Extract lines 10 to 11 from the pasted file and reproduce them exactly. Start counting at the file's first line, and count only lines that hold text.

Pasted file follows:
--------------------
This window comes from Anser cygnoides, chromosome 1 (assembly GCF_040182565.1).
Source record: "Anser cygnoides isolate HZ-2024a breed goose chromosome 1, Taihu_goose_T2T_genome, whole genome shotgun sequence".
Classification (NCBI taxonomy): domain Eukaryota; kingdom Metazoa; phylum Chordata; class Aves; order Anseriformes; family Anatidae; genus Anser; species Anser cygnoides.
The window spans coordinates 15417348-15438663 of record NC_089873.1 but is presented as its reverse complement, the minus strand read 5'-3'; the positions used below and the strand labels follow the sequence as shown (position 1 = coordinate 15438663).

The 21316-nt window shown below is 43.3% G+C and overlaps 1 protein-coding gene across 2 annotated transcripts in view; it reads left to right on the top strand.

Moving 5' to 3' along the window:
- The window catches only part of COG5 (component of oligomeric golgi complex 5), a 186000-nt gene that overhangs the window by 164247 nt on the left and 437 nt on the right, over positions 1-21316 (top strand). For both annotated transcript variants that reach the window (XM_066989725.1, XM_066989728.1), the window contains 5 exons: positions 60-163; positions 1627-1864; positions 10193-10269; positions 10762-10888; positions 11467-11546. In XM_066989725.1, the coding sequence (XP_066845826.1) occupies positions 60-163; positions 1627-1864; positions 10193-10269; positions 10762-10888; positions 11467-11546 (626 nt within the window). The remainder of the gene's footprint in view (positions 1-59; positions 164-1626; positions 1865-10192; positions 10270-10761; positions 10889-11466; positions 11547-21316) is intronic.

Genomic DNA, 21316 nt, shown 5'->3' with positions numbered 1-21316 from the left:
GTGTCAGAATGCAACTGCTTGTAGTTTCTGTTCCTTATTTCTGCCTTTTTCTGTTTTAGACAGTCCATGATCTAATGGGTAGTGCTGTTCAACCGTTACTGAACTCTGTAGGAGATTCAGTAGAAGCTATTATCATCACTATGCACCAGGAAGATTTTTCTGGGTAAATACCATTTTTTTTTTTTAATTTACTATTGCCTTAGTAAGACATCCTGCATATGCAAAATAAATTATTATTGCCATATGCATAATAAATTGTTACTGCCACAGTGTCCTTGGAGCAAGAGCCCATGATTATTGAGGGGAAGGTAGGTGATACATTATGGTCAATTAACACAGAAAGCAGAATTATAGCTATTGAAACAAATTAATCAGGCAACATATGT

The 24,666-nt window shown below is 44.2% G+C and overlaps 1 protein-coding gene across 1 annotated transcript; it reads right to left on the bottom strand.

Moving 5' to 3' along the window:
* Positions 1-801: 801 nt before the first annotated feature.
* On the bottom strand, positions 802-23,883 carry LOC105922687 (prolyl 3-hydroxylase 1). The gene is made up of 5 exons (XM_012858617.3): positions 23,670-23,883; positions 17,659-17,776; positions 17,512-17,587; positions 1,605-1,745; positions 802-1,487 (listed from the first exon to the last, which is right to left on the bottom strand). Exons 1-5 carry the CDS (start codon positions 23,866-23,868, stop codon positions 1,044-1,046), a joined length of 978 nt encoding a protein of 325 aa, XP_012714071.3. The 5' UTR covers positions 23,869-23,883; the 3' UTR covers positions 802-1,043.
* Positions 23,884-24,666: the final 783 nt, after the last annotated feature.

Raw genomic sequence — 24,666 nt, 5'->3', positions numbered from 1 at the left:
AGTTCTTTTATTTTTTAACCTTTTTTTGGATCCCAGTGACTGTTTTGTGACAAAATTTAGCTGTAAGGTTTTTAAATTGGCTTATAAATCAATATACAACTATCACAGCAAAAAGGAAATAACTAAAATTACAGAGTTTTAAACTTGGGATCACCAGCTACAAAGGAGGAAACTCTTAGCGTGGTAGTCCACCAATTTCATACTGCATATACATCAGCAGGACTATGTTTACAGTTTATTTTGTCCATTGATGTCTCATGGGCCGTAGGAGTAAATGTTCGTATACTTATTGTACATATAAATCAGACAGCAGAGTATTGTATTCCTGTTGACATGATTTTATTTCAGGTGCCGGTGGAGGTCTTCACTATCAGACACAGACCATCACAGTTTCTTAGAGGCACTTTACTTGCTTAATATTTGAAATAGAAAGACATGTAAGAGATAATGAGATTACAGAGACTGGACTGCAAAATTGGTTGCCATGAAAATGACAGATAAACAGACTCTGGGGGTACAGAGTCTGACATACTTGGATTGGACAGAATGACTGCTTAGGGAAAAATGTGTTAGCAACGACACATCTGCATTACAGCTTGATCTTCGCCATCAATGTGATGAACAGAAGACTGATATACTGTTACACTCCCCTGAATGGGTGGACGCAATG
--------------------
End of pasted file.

The 24,666-nt window shown below is 44.2% G+C and overlaps 1 protein-coding gene across 1 annotated transcript; it reads right to left on the bottom strand.

Moving 5' to 3' along the window: